Physical activity is integral to good health. High-intensity interval training, or HIIT, is more time-efficient than traditional workouts, and research has shown it has many health benefits, including improving fitness, cardiovascular health, and insulin function, and helping with weight loss.
What is HIIT? HIIT involves performing short, vigorous bursts of activity followed by low-intensity activity or rest. This cycle is repeated for a series of sets. The high-intensity activity should get one’s heart rate up to about 70 to 90 percent of maximum. For the low-intensity period, heart rate should be about 60 to 65 percent of maximum. (A quick estimate of your maximum heart rate is 220 minus your age.) On a stationary bike, for example, a HIIT workout could be 30 seconds of pedaling at maximum effort followed by two to three minutes of easy pedaling, repeated for three to five cycles. Activities and intervals can be adapted to an individual’s current fitness level. Any activity that gets one’s heart rate up, including walking/jogging, using an exercise machine, or performing jumping jacks, sit-ups, push-ups, or squats will work.
The standard physical activity recommendation of 150 minutes of moderate activity or 75 minutes of vigorous activity weekly for good health still stands. HIIT is a type of vigorous activity that has been recognized as a more efficient alternative to traditional moderate-intensity continuous training. With a physician’s approval, HIIT can be an option for all ages and fitness levels, including individuals who are currently sedentary, unfit, or living with a lifestyle-related disease like diabetes or high blood pressure.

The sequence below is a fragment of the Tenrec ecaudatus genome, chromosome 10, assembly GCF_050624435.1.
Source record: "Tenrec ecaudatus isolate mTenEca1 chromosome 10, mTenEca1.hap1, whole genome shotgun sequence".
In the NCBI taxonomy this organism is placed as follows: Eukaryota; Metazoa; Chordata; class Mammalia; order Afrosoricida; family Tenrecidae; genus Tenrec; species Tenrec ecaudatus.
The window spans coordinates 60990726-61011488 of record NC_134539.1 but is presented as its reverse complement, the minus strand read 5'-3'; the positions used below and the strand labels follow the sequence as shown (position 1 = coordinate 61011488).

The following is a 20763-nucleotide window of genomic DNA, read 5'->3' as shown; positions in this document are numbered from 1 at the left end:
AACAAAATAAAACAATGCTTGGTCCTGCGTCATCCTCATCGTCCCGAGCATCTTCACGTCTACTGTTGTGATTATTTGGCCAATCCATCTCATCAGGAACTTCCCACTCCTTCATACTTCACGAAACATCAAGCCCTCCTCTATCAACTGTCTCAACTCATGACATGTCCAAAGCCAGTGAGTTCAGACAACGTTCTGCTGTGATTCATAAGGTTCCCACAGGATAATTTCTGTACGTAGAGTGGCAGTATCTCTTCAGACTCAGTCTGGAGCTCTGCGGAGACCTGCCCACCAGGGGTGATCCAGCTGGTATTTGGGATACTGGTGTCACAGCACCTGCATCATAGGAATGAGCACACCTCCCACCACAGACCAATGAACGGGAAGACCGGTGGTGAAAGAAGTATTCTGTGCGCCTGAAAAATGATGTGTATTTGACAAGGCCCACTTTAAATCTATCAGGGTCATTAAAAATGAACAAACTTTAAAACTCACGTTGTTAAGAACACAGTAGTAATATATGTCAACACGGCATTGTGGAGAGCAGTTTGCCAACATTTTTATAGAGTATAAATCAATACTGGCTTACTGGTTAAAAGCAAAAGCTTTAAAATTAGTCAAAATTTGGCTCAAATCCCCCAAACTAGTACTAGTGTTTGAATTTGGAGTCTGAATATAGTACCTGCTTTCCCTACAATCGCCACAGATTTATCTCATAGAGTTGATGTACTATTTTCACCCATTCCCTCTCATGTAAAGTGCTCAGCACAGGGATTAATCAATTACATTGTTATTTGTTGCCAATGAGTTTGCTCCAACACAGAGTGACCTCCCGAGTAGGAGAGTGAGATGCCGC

The Research. Research shows that engaging in HIIT is an efficient way to achieve health benefits, including weight loss. In one study, overweight and obese participants reduced body fat and waist circumference with both traditional and HIIT workouts in 10 weeks, but those who did HIIT spent 90 minutes per week working out compared to two and a half hours of traditional activity.
HIIT may be good for the brain, too. In a study published in Applied Physiology, Nutrition and Metabolism in 2019, healthy but sedentary adults between the ages of 60 and 88 who completed three HIIT workouts per week for 12 weeks improved memory performance up to 30 percent, while participants who worked out moderately saw no improvement on average.